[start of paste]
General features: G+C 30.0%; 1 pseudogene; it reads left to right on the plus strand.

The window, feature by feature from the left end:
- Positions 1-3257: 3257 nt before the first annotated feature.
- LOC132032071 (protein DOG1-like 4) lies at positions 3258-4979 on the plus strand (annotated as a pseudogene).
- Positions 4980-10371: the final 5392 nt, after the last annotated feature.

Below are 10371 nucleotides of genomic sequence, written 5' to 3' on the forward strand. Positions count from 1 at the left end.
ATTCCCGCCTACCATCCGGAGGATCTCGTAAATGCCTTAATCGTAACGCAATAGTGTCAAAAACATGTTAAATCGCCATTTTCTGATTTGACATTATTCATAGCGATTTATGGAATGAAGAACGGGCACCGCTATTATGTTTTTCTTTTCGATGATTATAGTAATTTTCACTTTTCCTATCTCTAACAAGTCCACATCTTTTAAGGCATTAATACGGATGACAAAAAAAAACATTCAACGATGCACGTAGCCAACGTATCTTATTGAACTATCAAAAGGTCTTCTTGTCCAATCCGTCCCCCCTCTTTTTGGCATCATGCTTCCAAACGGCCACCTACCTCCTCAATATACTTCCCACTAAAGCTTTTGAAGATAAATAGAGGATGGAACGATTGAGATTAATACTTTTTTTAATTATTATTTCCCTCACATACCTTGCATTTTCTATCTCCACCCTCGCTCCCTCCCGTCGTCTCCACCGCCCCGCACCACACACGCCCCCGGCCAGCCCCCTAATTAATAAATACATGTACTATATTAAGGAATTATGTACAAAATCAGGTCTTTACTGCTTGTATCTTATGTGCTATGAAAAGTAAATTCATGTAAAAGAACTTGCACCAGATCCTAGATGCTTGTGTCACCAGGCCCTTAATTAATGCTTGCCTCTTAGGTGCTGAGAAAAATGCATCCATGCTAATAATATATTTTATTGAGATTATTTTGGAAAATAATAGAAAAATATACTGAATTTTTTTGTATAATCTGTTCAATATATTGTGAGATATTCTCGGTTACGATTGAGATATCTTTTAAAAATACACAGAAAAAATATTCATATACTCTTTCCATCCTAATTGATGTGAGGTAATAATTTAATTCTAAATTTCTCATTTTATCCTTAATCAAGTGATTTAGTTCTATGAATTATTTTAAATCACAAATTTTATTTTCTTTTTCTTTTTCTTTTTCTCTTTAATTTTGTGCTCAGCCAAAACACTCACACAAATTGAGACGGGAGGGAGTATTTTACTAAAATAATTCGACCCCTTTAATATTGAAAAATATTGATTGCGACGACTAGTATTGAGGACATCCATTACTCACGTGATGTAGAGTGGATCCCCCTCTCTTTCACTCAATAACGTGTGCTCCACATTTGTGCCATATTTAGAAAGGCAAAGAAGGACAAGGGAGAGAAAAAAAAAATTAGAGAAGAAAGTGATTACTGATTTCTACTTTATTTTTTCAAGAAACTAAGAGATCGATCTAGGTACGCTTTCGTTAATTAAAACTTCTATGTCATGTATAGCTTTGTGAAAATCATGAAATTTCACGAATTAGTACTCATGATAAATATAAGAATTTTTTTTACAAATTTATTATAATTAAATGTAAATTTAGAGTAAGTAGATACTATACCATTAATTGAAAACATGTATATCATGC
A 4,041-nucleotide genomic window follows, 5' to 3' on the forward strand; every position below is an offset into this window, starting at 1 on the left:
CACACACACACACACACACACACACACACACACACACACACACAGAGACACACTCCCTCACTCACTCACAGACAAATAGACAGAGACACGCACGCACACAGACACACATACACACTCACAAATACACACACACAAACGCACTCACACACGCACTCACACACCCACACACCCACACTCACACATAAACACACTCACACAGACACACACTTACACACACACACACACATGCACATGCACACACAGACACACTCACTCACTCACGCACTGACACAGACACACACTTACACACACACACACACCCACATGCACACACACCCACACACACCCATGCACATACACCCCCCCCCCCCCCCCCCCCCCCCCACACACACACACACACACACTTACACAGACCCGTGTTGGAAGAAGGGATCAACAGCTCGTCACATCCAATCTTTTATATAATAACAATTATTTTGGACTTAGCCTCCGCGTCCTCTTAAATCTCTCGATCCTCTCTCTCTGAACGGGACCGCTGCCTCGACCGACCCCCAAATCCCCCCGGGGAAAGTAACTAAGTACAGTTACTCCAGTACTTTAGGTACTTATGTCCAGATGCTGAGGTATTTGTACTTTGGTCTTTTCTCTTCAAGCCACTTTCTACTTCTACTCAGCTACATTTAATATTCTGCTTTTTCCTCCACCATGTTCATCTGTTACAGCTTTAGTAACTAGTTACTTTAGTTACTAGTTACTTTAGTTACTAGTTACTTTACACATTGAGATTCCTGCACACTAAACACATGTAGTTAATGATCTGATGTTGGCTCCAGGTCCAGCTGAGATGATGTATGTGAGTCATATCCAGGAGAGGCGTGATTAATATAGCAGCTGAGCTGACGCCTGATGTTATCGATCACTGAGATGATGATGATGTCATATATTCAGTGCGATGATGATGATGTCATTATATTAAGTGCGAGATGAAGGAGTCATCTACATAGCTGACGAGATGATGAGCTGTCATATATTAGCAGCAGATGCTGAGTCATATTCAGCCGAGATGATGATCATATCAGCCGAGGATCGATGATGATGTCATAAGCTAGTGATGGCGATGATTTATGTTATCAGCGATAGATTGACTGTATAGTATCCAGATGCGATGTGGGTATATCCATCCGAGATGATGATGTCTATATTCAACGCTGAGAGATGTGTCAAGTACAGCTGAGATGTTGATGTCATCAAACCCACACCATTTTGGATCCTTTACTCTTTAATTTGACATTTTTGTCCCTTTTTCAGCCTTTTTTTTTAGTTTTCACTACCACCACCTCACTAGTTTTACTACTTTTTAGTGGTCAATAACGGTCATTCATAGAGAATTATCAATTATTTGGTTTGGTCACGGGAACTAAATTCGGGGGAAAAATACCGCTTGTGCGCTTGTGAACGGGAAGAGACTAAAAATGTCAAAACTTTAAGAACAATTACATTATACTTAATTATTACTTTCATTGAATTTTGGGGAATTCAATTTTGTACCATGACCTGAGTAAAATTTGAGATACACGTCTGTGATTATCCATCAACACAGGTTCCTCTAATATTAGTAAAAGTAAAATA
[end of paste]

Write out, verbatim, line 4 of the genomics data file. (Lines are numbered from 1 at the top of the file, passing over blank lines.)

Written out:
- LOC132032071 (protein DOG1-like 4) lies at positions 3258-4979 on the plus strand (annotated as a pseudogene).